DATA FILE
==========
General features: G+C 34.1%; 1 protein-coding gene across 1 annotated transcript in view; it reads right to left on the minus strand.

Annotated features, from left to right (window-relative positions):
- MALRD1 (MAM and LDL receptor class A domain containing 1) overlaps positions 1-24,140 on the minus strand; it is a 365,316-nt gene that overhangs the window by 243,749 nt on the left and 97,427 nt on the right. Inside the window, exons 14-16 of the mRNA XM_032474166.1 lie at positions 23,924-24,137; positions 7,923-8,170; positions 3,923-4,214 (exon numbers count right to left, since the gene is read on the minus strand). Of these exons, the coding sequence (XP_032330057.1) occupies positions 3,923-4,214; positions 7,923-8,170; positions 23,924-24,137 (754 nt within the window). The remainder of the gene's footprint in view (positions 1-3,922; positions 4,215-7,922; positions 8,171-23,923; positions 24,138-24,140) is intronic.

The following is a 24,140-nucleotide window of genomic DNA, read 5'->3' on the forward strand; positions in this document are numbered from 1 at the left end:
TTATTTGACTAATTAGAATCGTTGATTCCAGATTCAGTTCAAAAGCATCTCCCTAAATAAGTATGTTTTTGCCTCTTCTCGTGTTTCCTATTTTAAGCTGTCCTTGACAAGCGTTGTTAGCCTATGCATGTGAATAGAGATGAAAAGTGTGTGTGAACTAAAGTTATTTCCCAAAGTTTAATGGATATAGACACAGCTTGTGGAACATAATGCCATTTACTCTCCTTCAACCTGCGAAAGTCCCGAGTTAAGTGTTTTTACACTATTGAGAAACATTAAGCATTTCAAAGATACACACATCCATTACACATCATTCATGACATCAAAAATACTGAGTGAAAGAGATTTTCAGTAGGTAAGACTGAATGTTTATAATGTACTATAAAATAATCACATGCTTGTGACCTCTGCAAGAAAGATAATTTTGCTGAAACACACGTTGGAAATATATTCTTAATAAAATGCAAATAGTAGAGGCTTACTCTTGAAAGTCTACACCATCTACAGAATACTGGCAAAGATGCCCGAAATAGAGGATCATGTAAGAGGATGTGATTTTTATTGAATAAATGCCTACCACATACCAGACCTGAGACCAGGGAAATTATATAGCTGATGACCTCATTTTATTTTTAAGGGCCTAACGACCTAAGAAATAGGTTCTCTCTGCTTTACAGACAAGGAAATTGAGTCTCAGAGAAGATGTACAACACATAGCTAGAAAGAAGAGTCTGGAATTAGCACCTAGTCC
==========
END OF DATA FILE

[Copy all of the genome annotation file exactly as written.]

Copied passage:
General features: G+C 34.1%; 1 protein-coding gene across 1 annotated transcript in view; it reads right to left on the minus strand.

Annotated features, from left to right (window-relative positions):
- MALRD1 (MAM and LDL receptor class A domain containing 1) overlaps positions 1-24,140 on the minus strand; it is a 365,316-nt gene that overhangs the window by 243,749 nt on the left and 97,427 nt on the right. Inside the window, exons 14-16 of the mRNA XM_032474166.1 lie at positions 23,924-24,137; positions 7,923-8,170; positions 3,923-4,214 (exon numbers count right to left, since the gene is read on the minus strand). Of these exons, the coding sequence (XP_032330057.1) occupies positions 3,923-4,214; positions 7,923-8,170; positions 23,924-24,137 (754 nt within the window). The remainder of the gene's footprint in view (positions 1-3,922; positions 4,215-7,922; positions 8,171-23,923; positions 24,138-24,140) is intronic.

The following is a 24,140-nucleotide window of genomic DNA, read 5'->3' on the forward strand; positions in this document are numbered from 1 at the left end:
TTATTTGACTAATTAGAATCGTTGATTCCAGATTCAGTTCAAAAGCATCTCCCTAAATAAGTATGTTTTTGCCTCTTCTCGTGTTTCCTATTTTAAGCTGTCCTTGACAAGCGTTGTTAGCCTATGCATGTGAATAGAGATGAAAAGTGTGTGTGAACTAAAGTTATTTCCCAAAGTTTAATGGATATAGACACAGCTTGTGGAACATAATGCCATTTACTCTCCTTCAACCTGCGAAAGTCCCGAGTTAAGTGTTTTTACACTATTGAGAAACATTAAGCATTTCAAAGATACACACATCCATTACACATCATTCATGACATCAAAAATACTGAGTGAAAGAGATTTTCAGTAGGTAAGACTGAATGTTTATAATGTACTATAAAATAATCACATGCTTGTGACCTCTGCAAGAAAGATAATTTTGCTGAAACACACGTTGGAAATATATTCTTAATAAAATGCAAATAGTAGAGGCTTACTCTTGAAAGTCTACACCATCTACAGAATACTGGCAAAGATGCCCGAAATAGAGGATCATGTAAGAGGATGTGATTTTTATTGAATAAATGCCTACCACATACCAGACCTGAGACCAGGGAAATTATATAGCTGATGACCTCATTTTATTTTTAAGGGCCTAACGACCTAAGAAATAGGTTCTCTCTGCTTTACAGACAAGGAAATTGAGTCTCAGAGAAGATGTACAACACATAGCTAGAAAGAAGAGTCTGGAATTAGCACCTAGTCC